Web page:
Stories about History from May, 2008
Blogger mojix links to a film [ja] posted at YouTube showing Tokyo in the year 1935.
Scholar and blogger Alvin Lim tackles the phenomenon of “urbanisation without industrialisation” in Southeast Asia.
Puerto Rican blogger Liza asks: “Can you imagine having to talk to your kids about the potential assassination of their father?”, adding: “What people don't get is how deep the wounds of political and social violence run in this country. To have people like Hillary Clinton dismiss political assassination as...
Today is Indian Arrival Day in Trinidad and Tobago and Coffeewallah reminisces on her former mother-in-law's legacy and the first time she taught her to wrap a sari: “It is an elegant garment…every woman looks beautiful in a sari.”
Ashyaneh, a group of Iranian hackers, says[Fa] that they attacked several Arab language sites that renamed Persian Gulf and call it Arabic Gulf.
Signifying Guyana blogs about her “personal struggle with a hyphenated identity”.
Larry Smith at Bahama Pundit believes that the country's escalating violence, especially among youth, “is not crime. It is impending social breakdown.”
Hungarian Spectrum writes about Ferenc Szálasi and Hungarian nationalist politics – here and here: “Perhaps no one will be surprised to discover that the man who came up with “Hungarism” wasn’t an ethnic Hungarian. His original name was Szalosján. His fraternal ancestors came from Armenia and settled in Transylvania […]....
Raf Uzar writes about the history of Kaliningrad region.
“A Guide To Songs About Poland” – at Polandian.
Bint Battuta in Bahrain visits two Shia shrines and posts pictures here.
From Saudi Arabia, Hayfa [Ar] read The Prisoner by Moroccan writer Malika Oufkir and shares her thoughts about it here.
Afghan PenLog tells about a documentary film about women in Afghanistan in the past thirty years of the country's history through the lives of three women.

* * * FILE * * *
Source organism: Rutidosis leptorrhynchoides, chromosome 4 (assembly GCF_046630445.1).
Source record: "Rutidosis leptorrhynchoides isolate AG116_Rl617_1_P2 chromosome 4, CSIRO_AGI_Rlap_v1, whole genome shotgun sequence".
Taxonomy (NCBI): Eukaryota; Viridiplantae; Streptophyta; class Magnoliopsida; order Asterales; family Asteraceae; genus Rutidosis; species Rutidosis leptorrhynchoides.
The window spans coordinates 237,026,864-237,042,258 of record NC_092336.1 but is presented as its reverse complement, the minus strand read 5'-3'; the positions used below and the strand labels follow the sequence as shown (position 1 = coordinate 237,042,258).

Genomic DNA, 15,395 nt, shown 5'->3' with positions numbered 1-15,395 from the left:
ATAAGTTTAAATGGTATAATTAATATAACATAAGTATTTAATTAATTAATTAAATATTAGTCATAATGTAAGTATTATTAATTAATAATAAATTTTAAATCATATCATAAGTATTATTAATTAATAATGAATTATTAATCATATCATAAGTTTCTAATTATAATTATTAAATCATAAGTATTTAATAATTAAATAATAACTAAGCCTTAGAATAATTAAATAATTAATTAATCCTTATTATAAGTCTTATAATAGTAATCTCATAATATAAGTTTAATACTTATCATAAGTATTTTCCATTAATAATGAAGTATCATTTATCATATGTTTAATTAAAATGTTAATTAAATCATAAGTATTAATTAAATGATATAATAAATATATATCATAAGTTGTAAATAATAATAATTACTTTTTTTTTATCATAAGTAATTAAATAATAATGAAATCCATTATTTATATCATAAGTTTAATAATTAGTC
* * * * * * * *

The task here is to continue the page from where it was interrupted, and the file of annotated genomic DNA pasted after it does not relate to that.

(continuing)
Enset writes about the life of Ethiopian soldier, Kedir Mohammed: “Even as a refugee, Kedir never ended his activism and the struggle for justice, human rights and equality of citizens of his country. He joined a budding organization that was cultivated by the Ethiopian students’ movement that culminated in the...
On the heels of Hillary Clinton's comment about Bobby Kennedy, Barbadian blogger Jdid comments: “You're just playing the spoiler now. It almost looks like you are trying to muddy the waters for your fellow democrat. All I can say is both you and Bill showed a wicked and dirty side...
Jamaica's Abeng News Magazine gives a lesson in the roots of calypso music.
At age 86, Mizuki Shigeru is one of the most well-known manga artists in Japan thanks to work that stretches over more than four decades, including among them some of the most popular Japanese manga and anime TV series. GeGeGe no Kitarō, a manga series he created in 1959, is Mizuki's most famous, featuring an orphaned yōkai (monster) named Kitaro who fights for peace between humans and monsters. In a post entitled “Why has GeGeGe no Kitaro remained popular for this long?”, blogger ta26 proposes an explanation for the popularity of this manga.
Maryannodonnell points out that the history of garbage can tell a lot about a city.
To celebrate the Africa Day today, Baluka Brazao [pt] publishes and provides info on a picture by Robert Colescott, Marching to a Different Drummer in which according to the Cape Verdean “Colescott addresses the white perception of the black and the black perception of the white, and shows how racism...
Mehdi Boolrian,Iranian photo blogger, has published a photo from Khorshid (means Sun) Palace , in Iran.
Here is a photo from two Persian/Iranian women in 1900,showing two different styles.